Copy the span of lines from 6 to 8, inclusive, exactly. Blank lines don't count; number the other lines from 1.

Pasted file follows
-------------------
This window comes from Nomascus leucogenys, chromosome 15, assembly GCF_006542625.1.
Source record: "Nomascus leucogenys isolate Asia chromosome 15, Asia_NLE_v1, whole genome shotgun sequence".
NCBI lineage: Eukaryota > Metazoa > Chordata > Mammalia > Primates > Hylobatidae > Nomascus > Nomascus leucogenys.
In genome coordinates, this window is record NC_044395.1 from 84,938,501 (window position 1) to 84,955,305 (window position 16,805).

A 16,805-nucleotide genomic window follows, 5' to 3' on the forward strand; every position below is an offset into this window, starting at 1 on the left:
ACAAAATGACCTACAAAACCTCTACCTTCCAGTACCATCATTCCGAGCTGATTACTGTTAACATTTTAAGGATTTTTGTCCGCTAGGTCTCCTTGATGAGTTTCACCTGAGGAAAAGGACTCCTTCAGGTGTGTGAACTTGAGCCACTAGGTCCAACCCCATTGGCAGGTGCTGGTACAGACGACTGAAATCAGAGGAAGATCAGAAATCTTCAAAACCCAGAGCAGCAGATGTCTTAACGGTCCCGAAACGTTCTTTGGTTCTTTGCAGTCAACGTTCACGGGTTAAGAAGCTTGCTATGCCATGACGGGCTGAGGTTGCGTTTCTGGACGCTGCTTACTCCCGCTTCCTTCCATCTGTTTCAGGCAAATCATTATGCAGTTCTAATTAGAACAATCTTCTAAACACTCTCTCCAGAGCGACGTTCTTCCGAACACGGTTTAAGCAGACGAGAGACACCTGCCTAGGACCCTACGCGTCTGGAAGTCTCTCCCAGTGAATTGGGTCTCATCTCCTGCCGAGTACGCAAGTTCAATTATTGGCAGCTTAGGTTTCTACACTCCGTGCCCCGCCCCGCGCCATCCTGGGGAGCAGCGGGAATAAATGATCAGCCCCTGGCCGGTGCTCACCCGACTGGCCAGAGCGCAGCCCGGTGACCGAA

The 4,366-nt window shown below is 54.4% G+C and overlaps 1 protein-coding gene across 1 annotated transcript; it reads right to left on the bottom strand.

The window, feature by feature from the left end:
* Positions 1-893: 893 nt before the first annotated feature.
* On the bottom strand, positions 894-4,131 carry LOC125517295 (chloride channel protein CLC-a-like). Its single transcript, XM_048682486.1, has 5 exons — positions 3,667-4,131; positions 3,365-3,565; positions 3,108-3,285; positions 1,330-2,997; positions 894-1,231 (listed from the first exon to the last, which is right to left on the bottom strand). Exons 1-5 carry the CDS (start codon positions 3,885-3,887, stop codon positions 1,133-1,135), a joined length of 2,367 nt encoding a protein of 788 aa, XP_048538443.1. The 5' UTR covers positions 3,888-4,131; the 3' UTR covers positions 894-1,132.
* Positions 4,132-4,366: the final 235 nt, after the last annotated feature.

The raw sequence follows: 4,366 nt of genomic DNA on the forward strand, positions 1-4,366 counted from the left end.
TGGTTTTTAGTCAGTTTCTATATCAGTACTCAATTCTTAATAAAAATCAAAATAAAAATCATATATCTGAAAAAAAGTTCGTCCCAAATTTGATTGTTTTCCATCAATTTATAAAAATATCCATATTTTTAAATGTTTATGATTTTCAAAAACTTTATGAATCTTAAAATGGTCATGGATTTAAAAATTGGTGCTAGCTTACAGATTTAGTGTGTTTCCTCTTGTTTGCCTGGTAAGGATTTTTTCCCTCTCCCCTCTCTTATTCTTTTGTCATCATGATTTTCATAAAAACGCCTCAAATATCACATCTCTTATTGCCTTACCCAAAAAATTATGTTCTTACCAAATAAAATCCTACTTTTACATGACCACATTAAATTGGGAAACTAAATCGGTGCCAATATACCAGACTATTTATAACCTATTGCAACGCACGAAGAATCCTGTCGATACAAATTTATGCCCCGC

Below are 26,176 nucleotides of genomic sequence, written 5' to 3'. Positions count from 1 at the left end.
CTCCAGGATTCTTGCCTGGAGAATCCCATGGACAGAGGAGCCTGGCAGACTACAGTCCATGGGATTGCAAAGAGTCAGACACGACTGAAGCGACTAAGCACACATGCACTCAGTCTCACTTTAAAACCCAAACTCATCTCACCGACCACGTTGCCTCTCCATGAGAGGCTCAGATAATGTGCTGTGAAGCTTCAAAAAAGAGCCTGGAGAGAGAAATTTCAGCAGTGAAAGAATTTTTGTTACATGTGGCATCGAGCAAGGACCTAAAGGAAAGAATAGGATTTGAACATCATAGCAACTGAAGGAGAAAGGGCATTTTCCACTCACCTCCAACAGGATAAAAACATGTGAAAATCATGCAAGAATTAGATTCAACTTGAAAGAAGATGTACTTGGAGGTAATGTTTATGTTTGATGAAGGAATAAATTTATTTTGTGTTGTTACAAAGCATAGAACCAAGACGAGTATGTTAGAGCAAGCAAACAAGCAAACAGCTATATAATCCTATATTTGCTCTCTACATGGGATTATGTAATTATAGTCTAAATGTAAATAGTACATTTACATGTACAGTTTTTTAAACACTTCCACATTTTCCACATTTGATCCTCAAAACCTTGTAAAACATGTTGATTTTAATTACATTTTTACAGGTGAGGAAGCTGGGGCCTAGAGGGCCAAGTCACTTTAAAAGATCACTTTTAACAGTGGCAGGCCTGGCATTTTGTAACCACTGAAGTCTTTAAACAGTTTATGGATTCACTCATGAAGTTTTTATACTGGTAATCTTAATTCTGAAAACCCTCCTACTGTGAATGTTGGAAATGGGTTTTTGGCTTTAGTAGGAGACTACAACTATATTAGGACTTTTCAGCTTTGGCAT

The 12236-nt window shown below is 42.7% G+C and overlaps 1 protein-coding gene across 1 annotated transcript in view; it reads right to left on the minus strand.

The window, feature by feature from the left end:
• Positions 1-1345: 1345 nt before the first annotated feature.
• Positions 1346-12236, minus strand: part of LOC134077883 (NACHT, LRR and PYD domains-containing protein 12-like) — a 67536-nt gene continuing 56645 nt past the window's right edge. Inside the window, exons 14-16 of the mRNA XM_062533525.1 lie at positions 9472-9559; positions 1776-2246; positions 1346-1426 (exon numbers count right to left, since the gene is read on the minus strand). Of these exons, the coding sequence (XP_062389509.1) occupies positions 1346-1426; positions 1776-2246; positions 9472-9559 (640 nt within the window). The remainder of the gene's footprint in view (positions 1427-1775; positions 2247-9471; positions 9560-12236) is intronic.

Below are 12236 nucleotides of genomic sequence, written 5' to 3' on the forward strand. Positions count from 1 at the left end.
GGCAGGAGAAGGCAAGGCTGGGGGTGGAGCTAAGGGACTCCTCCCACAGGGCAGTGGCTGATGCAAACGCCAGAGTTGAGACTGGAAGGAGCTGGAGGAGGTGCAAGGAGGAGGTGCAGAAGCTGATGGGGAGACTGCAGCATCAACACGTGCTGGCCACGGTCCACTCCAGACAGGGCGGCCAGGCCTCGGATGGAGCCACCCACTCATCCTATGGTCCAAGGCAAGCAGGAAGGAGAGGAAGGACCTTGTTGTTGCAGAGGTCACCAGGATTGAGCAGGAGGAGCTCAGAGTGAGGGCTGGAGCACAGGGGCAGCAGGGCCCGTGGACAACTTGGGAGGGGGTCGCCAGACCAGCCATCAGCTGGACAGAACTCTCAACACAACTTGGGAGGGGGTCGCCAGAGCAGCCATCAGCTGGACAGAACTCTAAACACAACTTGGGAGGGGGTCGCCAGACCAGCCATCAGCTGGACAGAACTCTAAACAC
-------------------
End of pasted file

ACAAAATGACCTACAAAACCTCTACCTTCCAGTACCATCATTCCGAGCTGATTACTGTTAACATTTTAAGGATTTTTGTCCGCTAGGTCTCCTTGATGAGTTTCACCTGAGGAAAAGGACTCCTTCAGGTGTGTGAACTTGAGCCACTAGGTCCAACCCCATTGGCAGGTGCTGGTACAGACGACTGAAATCAGAGGAAGATCAGAAATCTTCAAAACCCAGAGCAGCAGATGTCTTAACGGTCCCGAAACGTTCTTTGGTTCTTTGCAGTCAACGTTCACGGGTTAAGAAGCTTGCTATGCCATGACGGGCTGAGGTTGCGTTTCTGGACGCTGCTTACTCCCGCTTCCTTCCATCTGTTTCAGGCAAATCATTATGCAGTTCTAATTAGAACAATCTTCTAAACACTCTCTCCAGAGCGACGTTCTTCCGAACACGGTTTAAGCAGACGAGAGACACCTGCCTAGGACCCTACGCGTCTGGAAGTCTCTCCCAGTGAATTGGGTCTCATCTCCTGCCGAGTACGCAAGTTCAATTATTGGCAGCTTAGGTTTCTACACTCCGTGCCCCGCCCCGCGCCATCCTGGGGAGCAGCGGGAATAAATGATCAGCCCCTGGCCGGTGCTCACCCGACTGGCCAGAGCGCAGCCCGGTGACCGAA

The 4,366-nt window shown below is 54.4% G+C and overlaps 1 protein-coding gene across 1 annotated transcript; it reads right to left on the bottom strand.

The window, feature by feature from the left end: